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In 1996, Jody Bouffard started working at a Denver lesbian nightclub called the Elle to save money for pharmacy school. But while mopping floors and cleaning bathrooms, Bouffard—whose parents kicked her out at 16 after she revealed she was gay—found family. “When Ellen DeGeneres came out, we had a watch party. The bar was way over capacity,” Bouffard says. “It was awesome to have hundreds of women in the room.” Inspired, Bouffard worked to eventually open her own lesbian-focused establishments. Today, however, Blush & Blu isn’t just her last venture standing; it’s the last remaining lesbian bar in Colorado and one of just 21 left in the United States.
Bars that cater to lesbians face several hurdles. Those who once sought community in person now find it online. It’s also safer for gay people to patronize any run-of-the-mill saloon than it used to be. Plus, “gentrification has wiped out a lot of spaces for marginalized people,” says Erica Rose, a filmmaker and co-founder of the national Lesbian Bar Project, which works to save lesbian-centric taverns.
Historically spread along Colfax Avenue, Mile High City lesbian bars have followed the trend. The Elle changed its name to 716 to try to attract a wider clientele, but it closed in 1998. Ms. C’s, a country-western joint, shuttered in 2009 after more than a decade. Denver Detour, a karaoke bar, went under around then, too.
Three of Bouffard’s four businesses—such as Her Bar, a Colfax dive that hosted karaoke and poker nights—didn’t last, either. Blush & Blu, which opened in 2012, persists thanks to a savvy balancing act. At night, it’s a dance club and bar. During the day, it’s a coffeeshop welcoming sober people and remote workers—and customers of any orientation waiting in line at VooDoo Doughnut next door. Its special events, however, such as potlucks on Thanksgiving and Christmas Day frequented by those who are estranged from their families, keep it a distinctly queer space. Bouffard also hosts weddings, funerals, and fundraisers for those in need of gender-affirmation surgery, a reflection of how the queer community is becoming more inclusive of transgender people. “It’s as much a community space as anything else,” says Marilyn Williams, a professor at the University of Denver and Blush & Blu regular.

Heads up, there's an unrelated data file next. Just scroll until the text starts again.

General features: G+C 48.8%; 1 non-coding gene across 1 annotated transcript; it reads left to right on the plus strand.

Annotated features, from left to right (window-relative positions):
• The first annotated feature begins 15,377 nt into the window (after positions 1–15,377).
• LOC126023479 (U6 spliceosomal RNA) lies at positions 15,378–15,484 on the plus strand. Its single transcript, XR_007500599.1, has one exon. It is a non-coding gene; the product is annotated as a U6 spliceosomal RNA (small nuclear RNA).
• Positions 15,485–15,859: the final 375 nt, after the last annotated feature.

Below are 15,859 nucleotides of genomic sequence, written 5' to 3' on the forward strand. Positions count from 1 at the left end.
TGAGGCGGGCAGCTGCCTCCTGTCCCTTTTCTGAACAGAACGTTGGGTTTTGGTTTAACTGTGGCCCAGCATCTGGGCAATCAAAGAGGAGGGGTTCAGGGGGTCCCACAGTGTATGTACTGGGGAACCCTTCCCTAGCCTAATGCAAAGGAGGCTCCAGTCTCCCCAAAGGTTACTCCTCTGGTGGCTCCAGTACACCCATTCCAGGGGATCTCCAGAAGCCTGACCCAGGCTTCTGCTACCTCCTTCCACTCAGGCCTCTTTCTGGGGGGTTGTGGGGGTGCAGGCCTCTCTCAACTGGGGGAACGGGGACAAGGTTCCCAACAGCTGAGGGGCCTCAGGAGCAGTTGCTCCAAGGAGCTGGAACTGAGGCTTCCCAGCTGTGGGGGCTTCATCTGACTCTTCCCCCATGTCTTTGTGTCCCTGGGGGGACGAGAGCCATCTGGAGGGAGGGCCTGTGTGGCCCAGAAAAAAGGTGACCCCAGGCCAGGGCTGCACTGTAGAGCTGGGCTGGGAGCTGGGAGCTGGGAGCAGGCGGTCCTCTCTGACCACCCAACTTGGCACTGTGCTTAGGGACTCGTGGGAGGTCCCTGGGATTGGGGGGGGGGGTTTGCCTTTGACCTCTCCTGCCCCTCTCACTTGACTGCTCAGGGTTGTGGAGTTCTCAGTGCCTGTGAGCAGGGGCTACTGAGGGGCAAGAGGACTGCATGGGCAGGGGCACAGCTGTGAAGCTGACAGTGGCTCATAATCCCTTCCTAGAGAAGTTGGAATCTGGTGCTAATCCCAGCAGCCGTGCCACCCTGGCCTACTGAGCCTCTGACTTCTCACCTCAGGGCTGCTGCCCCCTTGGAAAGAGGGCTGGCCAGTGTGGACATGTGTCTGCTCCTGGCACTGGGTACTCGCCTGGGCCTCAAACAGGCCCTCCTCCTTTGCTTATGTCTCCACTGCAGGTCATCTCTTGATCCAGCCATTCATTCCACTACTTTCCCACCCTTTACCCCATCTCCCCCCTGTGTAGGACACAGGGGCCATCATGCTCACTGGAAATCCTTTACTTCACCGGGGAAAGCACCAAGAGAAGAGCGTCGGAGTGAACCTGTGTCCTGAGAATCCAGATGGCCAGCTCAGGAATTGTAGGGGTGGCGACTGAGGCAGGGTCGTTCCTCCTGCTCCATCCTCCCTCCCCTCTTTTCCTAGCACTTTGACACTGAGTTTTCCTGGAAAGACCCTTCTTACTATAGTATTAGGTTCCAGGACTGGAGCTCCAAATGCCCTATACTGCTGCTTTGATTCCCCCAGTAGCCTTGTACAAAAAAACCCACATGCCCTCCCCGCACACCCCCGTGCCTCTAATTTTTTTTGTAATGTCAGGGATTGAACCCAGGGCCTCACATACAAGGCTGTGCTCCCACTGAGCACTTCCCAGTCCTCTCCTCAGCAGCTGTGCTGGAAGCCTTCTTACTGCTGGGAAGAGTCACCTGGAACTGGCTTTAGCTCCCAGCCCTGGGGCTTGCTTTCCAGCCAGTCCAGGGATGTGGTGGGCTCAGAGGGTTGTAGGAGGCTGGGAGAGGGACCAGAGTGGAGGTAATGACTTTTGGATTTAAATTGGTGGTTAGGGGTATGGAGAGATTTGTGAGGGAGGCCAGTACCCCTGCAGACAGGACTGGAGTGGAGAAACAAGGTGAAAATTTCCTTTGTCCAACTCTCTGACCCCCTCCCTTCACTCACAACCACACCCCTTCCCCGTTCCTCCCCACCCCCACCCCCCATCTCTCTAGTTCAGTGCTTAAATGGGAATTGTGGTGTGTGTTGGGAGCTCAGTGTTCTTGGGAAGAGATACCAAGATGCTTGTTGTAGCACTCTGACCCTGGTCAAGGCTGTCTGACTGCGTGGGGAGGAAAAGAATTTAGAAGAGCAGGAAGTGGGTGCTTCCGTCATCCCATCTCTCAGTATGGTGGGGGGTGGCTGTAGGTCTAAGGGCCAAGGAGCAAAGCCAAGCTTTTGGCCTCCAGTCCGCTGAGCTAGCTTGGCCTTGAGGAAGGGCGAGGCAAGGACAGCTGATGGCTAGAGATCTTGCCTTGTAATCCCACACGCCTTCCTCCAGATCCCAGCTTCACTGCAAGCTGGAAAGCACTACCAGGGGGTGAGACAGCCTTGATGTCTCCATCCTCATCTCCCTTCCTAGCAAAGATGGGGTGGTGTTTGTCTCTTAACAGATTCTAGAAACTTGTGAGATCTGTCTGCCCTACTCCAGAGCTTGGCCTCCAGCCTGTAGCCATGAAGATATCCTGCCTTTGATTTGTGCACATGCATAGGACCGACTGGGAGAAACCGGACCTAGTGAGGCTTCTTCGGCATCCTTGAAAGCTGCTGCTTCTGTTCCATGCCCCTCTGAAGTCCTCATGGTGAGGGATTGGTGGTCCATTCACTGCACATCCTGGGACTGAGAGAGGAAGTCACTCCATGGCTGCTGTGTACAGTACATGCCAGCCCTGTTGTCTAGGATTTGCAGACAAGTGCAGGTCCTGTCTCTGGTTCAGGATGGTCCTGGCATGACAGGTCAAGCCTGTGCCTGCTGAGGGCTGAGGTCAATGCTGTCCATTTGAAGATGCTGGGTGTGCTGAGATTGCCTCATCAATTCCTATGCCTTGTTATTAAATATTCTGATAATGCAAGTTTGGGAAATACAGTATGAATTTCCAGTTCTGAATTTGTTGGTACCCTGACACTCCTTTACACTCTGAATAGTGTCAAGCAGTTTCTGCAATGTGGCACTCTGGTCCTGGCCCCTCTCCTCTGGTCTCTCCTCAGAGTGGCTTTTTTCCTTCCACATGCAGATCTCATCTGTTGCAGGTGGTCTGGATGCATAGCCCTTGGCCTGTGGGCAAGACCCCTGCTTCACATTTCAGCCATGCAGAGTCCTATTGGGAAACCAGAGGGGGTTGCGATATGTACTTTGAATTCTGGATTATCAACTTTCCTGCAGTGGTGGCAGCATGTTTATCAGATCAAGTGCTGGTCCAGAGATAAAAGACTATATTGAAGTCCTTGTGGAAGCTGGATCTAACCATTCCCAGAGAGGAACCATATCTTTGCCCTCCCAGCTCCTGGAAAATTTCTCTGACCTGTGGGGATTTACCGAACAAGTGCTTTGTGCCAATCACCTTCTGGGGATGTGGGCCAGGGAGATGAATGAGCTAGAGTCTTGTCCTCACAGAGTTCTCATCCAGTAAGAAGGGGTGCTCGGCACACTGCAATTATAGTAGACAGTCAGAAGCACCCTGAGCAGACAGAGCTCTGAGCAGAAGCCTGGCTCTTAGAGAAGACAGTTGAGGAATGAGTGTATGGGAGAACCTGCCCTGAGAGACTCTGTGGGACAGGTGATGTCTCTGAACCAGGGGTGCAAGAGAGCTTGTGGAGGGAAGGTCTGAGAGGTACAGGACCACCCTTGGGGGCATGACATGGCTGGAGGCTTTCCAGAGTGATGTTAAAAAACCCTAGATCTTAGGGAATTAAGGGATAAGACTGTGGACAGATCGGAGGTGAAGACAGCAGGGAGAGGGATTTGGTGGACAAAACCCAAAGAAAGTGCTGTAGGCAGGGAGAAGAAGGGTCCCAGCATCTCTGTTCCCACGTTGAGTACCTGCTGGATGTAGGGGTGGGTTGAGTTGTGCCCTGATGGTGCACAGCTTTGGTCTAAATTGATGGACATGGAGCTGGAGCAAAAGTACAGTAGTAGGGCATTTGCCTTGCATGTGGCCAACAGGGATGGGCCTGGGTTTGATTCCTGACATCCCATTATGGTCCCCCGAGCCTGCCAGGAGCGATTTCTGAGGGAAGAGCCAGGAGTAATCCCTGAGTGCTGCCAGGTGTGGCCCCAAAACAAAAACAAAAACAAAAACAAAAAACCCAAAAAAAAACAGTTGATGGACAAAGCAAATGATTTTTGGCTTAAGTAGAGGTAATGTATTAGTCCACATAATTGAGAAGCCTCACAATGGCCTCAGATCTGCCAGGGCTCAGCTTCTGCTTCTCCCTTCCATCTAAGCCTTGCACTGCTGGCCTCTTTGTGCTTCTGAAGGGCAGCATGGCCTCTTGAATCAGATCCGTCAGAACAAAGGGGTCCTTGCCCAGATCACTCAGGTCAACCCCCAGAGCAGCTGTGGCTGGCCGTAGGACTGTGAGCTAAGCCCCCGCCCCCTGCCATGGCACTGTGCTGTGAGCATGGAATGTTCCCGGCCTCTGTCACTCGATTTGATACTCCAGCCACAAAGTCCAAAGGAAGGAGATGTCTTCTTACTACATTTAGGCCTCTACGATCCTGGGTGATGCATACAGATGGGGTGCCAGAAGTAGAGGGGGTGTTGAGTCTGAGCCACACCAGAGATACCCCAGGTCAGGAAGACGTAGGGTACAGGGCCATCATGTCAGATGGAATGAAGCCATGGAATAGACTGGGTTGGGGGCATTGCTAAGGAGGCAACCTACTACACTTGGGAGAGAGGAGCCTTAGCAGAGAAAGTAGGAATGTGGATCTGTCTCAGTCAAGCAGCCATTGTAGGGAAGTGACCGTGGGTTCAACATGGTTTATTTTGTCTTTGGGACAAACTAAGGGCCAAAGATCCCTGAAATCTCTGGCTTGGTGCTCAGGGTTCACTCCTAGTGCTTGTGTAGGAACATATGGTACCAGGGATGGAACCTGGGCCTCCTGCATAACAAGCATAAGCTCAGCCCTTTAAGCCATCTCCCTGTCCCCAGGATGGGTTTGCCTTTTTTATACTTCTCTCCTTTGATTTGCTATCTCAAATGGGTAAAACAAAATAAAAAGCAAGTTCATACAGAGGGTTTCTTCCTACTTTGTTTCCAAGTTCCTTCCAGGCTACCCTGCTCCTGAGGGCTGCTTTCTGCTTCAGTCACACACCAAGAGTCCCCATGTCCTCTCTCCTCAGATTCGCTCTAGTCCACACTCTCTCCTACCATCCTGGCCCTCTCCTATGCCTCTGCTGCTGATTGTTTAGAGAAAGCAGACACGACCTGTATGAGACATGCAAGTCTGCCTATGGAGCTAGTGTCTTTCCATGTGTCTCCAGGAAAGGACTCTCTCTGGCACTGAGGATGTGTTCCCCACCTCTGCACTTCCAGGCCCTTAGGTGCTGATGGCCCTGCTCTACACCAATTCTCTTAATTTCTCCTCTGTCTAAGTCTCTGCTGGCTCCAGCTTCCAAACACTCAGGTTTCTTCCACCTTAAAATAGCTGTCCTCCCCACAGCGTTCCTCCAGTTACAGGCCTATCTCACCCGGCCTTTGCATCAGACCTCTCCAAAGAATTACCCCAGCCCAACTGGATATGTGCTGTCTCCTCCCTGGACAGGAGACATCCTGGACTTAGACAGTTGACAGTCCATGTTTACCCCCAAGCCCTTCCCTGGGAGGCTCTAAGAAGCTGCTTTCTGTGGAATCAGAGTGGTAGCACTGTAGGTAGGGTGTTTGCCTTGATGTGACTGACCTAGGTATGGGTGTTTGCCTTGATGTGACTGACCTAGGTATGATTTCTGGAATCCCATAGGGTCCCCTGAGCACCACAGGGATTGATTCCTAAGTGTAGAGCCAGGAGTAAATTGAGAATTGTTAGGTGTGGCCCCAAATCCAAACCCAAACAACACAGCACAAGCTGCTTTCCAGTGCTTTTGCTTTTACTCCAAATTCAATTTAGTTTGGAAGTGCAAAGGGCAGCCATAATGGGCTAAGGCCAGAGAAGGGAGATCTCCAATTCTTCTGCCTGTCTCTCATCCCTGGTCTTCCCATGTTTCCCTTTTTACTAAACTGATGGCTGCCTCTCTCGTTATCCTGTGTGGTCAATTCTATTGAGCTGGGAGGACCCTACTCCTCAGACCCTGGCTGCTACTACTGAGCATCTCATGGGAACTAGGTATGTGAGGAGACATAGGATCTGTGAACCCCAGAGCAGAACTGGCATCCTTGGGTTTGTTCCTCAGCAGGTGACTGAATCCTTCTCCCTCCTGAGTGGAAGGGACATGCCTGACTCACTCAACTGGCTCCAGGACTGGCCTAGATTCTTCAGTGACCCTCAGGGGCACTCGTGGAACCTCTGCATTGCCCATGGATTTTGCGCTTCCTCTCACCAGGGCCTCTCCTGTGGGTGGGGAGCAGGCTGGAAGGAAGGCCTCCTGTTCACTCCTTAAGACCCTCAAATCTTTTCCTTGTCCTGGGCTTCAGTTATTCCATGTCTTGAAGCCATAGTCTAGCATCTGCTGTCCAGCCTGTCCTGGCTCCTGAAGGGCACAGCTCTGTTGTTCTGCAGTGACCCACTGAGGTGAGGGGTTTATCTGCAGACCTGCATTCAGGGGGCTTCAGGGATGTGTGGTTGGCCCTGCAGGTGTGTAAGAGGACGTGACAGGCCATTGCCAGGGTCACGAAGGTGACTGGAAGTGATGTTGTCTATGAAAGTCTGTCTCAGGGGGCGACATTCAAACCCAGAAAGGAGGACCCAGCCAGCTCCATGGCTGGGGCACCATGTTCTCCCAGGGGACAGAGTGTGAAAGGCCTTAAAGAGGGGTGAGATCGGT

All that was threatened when the pandemic arrived last year. Not only did Blush & Blu struggle to stay open because of COVID-19 stay-at-home orders, but it also had to cancel its holiday events because of capacity limits. Nearly 100 women show up to the gatherings each year. “They had no other place to go,” Bouffard says.
Blush & Blu has been able to keep its doors open thanks to financial support from the Lesbian Bar Project, which has raised $260,000 since its inception in 2020. The nonprofit disburses those funds directly to tavern owners, who can use the money wherever they need it the most. Bouffard used it to pay her rent.
But while it continues to endanger the business’ future, the pandemic also reaffirmed Blush & Blu’s importance to Denver’s queer community. “When things eased off a little bit, people craved being around others,” Williams says. “It sustains you, in a way. That’s why lesbian bars are important. They are sacred spaces.”
Editor’s Note 12/1/21: Following the publication of this story in 5280’s December issue, three former Blush & Blu employees filed a lawsuit against the establishment, accusing owner Jody Bouffard of wage theft and discrimination against one of the bar’s only Black employees. Bouffard disputes these claims. In an email statement to 5280, Bouffard wrote: “I can say with complete confidence that the allegations in that complaint are categorically false. I have never mistreated, or discriminated against, anyone. Blush & Blu has always been and will continue to be a welcoming space for the lgbtq+ community. All are welcome. I will defend myself against these baseless allegations in a court of law.”